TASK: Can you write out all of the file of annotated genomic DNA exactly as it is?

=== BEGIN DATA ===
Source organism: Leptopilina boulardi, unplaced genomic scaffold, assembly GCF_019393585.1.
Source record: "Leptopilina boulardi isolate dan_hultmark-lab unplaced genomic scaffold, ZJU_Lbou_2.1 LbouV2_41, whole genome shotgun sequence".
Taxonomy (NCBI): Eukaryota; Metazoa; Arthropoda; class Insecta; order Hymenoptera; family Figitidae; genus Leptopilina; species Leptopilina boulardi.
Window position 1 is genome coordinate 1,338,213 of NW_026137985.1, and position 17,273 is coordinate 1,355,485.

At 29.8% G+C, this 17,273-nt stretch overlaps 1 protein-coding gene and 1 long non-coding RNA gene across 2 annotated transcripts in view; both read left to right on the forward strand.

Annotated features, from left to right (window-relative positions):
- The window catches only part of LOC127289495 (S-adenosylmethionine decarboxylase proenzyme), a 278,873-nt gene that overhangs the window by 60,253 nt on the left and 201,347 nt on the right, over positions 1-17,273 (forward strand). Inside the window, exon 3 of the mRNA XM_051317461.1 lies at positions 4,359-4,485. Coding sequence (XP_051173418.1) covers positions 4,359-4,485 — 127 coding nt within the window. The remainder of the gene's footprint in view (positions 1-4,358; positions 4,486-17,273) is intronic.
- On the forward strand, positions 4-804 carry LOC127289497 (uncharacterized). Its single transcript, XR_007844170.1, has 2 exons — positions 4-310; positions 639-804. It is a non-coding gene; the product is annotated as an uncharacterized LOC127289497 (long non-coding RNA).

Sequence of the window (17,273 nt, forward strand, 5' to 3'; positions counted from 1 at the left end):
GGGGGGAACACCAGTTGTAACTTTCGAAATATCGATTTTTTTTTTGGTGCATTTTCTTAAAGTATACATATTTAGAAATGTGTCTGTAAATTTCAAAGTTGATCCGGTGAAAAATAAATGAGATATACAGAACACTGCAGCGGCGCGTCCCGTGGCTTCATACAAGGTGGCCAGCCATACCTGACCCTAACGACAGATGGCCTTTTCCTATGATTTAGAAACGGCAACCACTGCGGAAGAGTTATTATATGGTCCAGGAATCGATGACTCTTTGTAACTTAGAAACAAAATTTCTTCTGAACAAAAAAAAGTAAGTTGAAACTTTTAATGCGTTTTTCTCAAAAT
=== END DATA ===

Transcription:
Source organism: Leptopilina boulardi, unplaced genomic scaffold, assembly GCF_019393585.1.
Source record: "Leptopilina boulardi isolate dan_hultmark-lab unplaced genomic scaffold, ZJU_Lbou_2.1 LbouV2_41, whole genome shotgun sequence".
Taxonomy (NCBI): Eukaryota; Metazoa; Arthropoda; class Insecta; order Hymenoptera; family Figitidae; genus Leptopilina; species Leptopilina boulardi.
Window position 1 is genome coordinate 1,338,213 of NW_026137985.1, and position 17,273 is coordinate 1,355,485.

At 29.8% G+C, this 17,273-nt stretch overlaps 1 protein-coding gene and 1 long non-coding RNA gene across 2 annotated transcripts in view; both read left to right on the forward strand.

Annotated features, from left to right (window-relative positions):
- The window catches only part of LOC127289495 (S-adenosylmethionine decarboxylase proenzyme), a 278,873-nt gene that overhangs the window by 60,253 nt on the left and 201,347 nt on the right, over positions 1-17,273 (forward strand). Inside the window, exon 3 of the mRNA XM_051317461.1 lies at positions 4,359-4,485. Coding sequence (XP_051173418.1) covers positions 4,359-4,485 — 127 coding nt within the window. The remainder of the gene's footprint in view (positions 1-4,358; positions 4,486-17,273) is intronic.
- On the forward strand, positions 4-804 carry LOC127289497 (uncharacterized). Its single transcript, XR_007844170.1, has 2 exons — positions 4-310; positions 639-804. It is a non-coding gene; the product is annotated as an uncharacterized LOC127289497 (long non-coding RNA).

Sequence of the window (17,273 nt, forward strand, 5' to 3'; positions counted from 1 at the left end):
GGGGGGAACACCAGTTGTAACTTTCGAAATATCGATTTTTTTTTTGGTGCATTTTCTTAAAGTATACATATTTAGAAATGTGTCTGTAAATTTCAAAGTTGATCCGGTGAAAAATAAATGAGATATACAGAACACTGCAGCGGCGCGTCCCGTGGCTTCATACAAGGTGGCCAGCCATACCTGACCCTAACGACAGATGGCCTTTTCCTATGATTTAGAAACGGCAACCACTGCGGAAGAGTTATTATATGGTCCAGGAATCGATGACTCTTTGTAACTTAGAAACAAAATTTCTTCTGAACAAAAAAAAGTAAGTTGAAACTTTTAATGCGTTTTTCTCAAAAT